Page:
Recently I wrote here about a deal I was involved in between a private technology company I had joined and a multi-national behemoth (I’ll call them Goliath), and some steps I took to get a deal that had gone off track, back on track.
In that post, I wrote “Certainly not everything about that deal went the way we planned”. This post will be about one important thing that I didn’t get right in the deal.
When two parties are working on some sort of partnership – a reseller relationship, an OEM agreement, whatever – both are seeking to reduce their risk. In this case – a white label/OEM deal – we wanted to make sure there were some minimums associated with each deal Goliath would sign on our joint service. We therefore spent a lot of time negotiating the minimums that Goliath would pay us each time they did a deal.
Our mistake was that, despite our attempts, we weren’t successful in establishing controls to make sure Goliath themselves would produce.
As it turned out, Goliath wasn’t able to sell much of anything, and since they didn’t owe us any overall minimums we – not they – felt the pain of their failure.
We probably didn’t fight hard enough because we let our optimism get the better of us. Why wouldn’t Goliath sell a bunch of deals for us? They were enormous. They were all over the world. We regularly saw their commercials when we watched TV at night. The fact that they would change the trajectory of our company was considered a given.
Except they didn’t.
There are many reasons for this – some of them having nothing to do with Goliath – but when a small company partners with a Goliath, they often make the following mistakes:
Dazzled by Fame. Small companies look at Goliath-type partners and salivate. Manifest destiny! The world will be our oyster! We’ll be awash in filthy lucre and an exponential valuation ramp! But big companies have Big Bureaucracy, Big Distractions, and Big Rivalries. Often it seems that their core business is doing a major internal reorganization, followed by stasis, followed by another reorganization. That’s usually not a recipe for success.
Dazzled by Financials. Small companies assume that since Goliath-type partners are multi-billion dollar entities, they will naturally have plenty of marketing or technical dollars to allocate to the partnership. As anyone who has gone from a nimble private company to a multi-national Goliath (as I have) learns, Goliaths are just as strapped for resources as you were back when you were private and underfunded.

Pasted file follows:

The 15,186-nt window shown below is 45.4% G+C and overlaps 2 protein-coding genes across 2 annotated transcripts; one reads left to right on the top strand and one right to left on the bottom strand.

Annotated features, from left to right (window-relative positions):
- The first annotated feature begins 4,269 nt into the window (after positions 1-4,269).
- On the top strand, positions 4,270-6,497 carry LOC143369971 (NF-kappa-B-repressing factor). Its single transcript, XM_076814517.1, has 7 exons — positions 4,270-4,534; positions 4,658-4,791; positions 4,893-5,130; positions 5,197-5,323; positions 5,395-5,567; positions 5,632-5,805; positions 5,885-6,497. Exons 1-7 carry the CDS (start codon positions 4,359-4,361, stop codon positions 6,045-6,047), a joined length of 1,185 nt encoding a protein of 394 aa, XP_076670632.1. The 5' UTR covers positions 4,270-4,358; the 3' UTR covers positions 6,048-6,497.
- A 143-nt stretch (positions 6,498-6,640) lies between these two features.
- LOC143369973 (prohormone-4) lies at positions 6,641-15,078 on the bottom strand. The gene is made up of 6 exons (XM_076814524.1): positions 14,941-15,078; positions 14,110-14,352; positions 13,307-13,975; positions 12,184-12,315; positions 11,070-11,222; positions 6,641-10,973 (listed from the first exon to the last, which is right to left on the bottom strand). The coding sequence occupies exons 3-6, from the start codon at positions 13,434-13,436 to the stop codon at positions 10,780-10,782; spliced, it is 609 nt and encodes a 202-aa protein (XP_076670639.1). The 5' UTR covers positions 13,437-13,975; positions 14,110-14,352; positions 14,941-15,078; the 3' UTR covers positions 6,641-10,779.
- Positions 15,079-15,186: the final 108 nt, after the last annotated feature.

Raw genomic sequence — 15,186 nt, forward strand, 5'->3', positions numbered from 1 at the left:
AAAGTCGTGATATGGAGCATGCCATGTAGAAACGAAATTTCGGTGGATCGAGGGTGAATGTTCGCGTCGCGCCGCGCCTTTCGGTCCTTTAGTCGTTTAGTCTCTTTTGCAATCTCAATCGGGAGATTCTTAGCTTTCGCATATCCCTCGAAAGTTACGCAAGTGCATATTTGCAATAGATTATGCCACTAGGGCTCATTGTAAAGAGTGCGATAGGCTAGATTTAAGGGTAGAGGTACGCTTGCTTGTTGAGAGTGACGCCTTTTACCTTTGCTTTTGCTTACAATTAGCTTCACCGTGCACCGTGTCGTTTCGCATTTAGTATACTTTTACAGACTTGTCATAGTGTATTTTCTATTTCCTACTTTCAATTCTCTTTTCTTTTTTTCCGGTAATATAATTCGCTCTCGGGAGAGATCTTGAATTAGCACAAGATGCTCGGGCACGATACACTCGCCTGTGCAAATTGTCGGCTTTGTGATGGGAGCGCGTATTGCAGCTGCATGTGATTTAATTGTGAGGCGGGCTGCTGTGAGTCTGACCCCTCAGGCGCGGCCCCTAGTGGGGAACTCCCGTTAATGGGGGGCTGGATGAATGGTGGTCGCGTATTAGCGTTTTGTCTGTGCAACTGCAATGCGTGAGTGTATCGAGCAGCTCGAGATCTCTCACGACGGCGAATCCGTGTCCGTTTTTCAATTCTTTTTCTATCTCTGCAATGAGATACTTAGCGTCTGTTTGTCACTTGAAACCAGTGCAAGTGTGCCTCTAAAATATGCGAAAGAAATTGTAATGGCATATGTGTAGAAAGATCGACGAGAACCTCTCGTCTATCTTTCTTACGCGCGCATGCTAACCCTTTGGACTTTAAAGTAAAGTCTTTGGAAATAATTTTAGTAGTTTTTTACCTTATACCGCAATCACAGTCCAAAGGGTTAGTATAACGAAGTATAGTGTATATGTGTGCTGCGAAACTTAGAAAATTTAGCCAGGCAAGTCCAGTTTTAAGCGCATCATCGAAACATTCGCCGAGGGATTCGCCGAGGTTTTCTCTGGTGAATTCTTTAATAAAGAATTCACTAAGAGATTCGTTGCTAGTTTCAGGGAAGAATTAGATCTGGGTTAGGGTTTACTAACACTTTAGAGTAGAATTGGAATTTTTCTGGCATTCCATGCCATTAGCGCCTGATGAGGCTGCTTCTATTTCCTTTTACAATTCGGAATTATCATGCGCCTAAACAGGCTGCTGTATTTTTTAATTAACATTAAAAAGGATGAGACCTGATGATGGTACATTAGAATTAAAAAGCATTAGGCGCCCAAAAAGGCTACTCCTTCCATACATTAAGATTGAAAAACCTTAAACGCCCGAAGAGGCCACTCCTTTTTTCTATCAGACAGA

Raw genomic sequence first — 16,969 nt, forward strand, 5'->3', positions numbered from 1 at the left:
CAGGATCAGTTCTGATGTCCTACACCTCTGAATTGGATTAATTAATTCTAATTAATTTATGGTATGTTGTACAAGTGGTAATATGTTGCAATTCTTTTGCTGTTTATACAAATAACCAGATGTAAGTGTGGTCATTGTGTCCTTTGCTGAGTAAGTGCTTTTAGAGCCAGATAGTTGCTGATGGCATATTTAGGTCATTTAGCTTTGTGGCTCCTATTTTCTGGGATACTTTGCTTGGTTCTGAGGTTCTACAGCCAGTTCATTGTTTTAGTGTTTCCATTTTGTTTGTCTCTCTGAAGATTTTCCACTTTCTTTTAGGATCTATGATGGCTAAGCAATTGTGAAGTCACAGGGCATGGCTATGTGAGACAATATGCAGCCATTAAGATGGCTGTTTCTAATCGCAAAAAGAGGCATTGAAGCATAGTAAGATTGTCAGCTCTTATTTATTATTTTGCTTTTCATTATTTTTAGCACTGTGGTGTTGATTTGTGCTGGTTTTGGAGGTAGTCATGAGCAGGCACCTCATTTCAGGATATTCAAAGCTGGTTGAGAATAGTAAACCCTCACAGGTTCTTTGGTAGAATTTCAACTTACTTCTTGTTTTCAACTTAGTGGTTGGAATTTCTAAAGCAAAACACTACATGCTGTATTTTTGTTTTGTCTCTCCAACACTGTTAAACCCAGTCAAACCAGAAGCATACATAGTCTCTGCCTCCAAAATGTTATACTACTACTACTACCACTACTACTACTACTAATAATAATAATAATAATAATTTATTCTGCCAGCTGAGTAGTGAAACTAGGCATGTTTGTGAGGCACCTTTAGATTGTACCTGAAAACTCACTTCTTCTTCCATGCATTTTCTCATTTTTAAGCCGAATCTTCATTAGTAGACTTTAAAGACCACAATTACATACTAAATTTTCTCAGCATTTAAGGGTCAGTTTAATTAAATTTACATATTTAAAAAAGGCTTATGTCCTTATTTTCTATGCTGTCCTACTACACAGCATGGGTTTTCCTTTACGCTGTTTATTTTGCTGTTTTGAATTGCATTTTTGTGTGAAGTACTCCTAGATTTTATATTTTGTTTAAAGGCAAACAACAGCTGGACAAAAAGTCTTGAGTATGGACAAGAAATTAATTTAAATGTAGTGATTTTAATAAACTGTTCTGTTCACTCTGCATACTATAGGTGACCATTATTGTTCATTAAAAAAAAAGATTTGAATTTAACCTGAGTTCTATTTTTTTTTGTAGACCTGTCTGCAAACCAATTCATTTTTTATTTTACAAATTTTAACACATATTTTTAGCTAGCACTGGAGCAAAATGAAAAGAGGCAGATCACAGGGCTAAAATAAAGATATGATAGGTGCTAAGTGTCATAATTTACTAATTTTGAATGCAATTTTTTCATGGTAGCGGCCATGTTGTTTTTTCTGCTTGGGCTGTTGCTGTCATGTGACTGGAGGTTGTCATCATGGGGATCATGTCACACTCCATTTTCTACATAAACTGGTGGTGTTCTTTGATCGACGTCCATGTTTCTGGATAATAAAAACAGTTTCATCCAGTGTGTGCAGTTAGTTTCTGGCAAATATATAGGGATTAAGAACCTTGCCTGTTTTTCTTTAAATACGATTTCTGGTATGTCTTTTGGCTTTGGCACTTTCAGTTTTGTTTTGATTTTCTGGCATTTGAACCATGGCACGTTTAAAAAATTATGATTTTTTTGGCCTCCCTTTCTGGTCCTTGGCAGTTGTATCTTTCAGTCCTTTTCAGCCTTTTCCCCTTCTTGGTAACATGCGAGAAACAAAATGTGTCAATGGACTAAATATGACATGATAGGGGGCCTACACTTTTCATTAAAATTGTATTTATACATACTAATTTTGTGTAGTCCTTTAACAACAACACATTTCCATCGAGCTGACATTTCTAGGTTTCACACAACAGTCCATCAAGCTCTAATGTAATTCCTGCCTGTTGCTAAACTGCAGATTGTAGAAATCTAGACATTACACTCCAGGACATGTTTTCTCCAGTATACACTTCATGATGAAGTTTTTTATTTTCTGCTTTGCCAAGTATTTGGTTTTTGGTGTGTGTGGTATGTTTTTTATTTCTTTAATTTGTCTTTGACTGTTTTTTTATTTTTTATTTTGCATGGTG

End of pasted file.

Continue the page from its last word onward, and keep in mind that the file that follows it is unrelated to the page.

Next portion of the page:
Dazzled by Coverage. Small companies see the hundreds of product salespeople, client executives, subject matter experts, sales engineers, and field management and think that they are going to benefit from that big machine. But that big machine is coin-operated and can only be good at selling a few things in their bag. Getting them to notice – and care – about your product can be like pushing a rope. As Tip O’Neill once said, “All politics is local”. Small companies forget that, and usually can’t afford to put enough bodies on selling to Goliath’s sales organization. Also small companies usually don’t include that cost in their original financial models, so they underfund the partner management function, which in turn perpetuates the disappointing results.
Many of these relationships fail to produce the desired results for either party (something I’ve touched upon previously here and here). But in the end, they can be worth the effort because if the tough questions are asked and answered, and the deal is properly executed, with a little bit of luck a Goliath partnership can create magic.
But it’s best not to depend upon magic. Get Goliath to commit dollars over the term of your agreement. If you can’t get them to commit to something other than nothing, then nothing is likely what you’ll get.